The name of this Webley Wilkinson’s owner, G.R.H. Deane, is engraved on the backstrap, which has allowed his military record to be traced. The “R.E.” stands for Royal Engineers.
The Wilkinson’s barrel and cylinder are rotated forward with the extraction star open. For reliable extraction, the revolver would be turned upside down so the empty cases would fall free.
The manufacturer’s number is stamped into the grip of this Wilkinson Pryce that allows information about the original owner to be traced in Wilkinson’s records.
This rear view of a Wilkinson Pryce revolver shows the double release levers, which had to be squeezed to open the revolver for reloading. Note the v-notch rear sight.
What drives collectors to select certain items to accumulate, study and covet would make an interesting topic for a psychology thesis. Over the years I’ve certainly attempted to unearth the reasons for my own collecting passions, one of which has been for the Webley Wilkinson revolver (or as some term it, the Wilkinson Webley). And it was fairly easy to determine from whence this interest came.
Sold by Wilkinson Sword at its London showroom, the Webley Wilkinson and other Wilkinson models were semi-custom revolvers designed for the gentleman officer outfitting himself for active service. The revolvers included extra mechanical touches and were more highly finished than standard Webley revolvers for sale (possibly at the Army & Navy Cooperative Society, Ltd.) at the time. It is certain that at least a few Webley Wilkinson revolvers were ordered through the Army & Navy CSL, conceivably for officers serving in India, where there were A&N stores. Officers, then, had to furnish their own sidearms, so their choices were based on budget concerns and preference.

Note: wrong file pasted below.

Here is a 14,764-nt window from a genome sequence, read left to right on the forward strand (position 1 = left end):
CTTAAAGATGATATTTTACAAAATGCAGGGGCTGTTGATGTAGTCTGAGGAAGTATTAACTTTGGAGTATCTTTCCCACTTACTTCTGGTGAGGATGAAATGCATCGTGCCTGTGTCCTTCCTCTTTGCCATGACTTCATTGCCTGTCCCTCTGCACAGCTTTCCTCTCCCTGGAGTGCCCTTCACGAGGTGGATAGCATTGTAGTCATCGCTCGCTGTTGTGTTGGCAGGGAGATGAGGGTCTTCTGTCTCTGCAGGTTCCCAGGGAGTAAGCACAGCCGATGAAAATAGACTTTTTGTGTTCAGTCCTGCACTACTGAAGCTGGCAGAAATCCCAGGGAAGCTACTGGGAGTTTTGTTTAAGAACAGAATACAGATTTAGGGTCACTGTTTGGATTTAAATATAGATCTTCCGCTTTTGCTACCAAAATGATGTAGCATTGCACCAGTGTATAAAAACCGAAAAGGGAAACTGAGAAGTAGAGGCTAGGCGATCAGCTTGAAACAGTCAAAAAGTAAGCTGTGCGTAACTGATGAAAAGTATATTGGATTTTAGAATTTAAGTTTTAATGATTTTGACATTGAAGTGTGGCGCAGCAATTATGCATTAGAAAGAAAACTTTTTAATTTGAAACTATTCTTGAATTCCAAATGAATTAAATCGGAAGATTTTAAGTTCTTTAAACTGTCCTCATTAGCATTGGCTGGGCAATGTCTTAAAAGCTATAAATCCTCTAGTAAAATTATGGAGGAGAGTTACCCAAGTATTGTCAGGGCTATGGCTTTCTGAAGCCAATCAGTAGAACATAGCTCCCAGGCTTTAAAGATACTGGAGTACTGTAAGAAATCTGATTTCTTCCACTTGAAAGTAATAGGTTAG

Special Wilkinson revolvers came with an escutcheon in the grips on which a family crest or initials could be engraved. Officers often had their names engraved on their revolvers as well, many of which were kept in fine leather or wood cases. Both blued and nickeled revolvers were available, the latter often for officers who expected to serve in the tropics, where corrosion would be more of a problem. Blued Webley Wilkinsons were known for their beautiful finish—an almost black color that some call “high blue.” The hammer, trigger and barrel levers were in bright steel.
Back to my initial question, though: Why do I like Webley Wilkinson revolvers so much? In simplest terms, I think I like to picture myself as a Victorian officer walking into Wilkinson’s showroom to outfit myself with sword, revolver and accouterments. I think it is telling that the first Webley Wilkinson revolver (and I’ll use “Webley Wilkinson” as a general term from this point forward) I acquired had belonged to an officer in the Highland Light Infantry. Quite a few of my ancestors had served in Scottish regiments, mostly the Argyll and Sutherland Highlanders, so a Webley Wilkinson with Scottish provenance had special appeal. After the first one, however, the collecting bug just bit me…
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What drives collectors to select certain items to accumulate, study and covet would make…
by Tactical-Life / Sep 10, 2013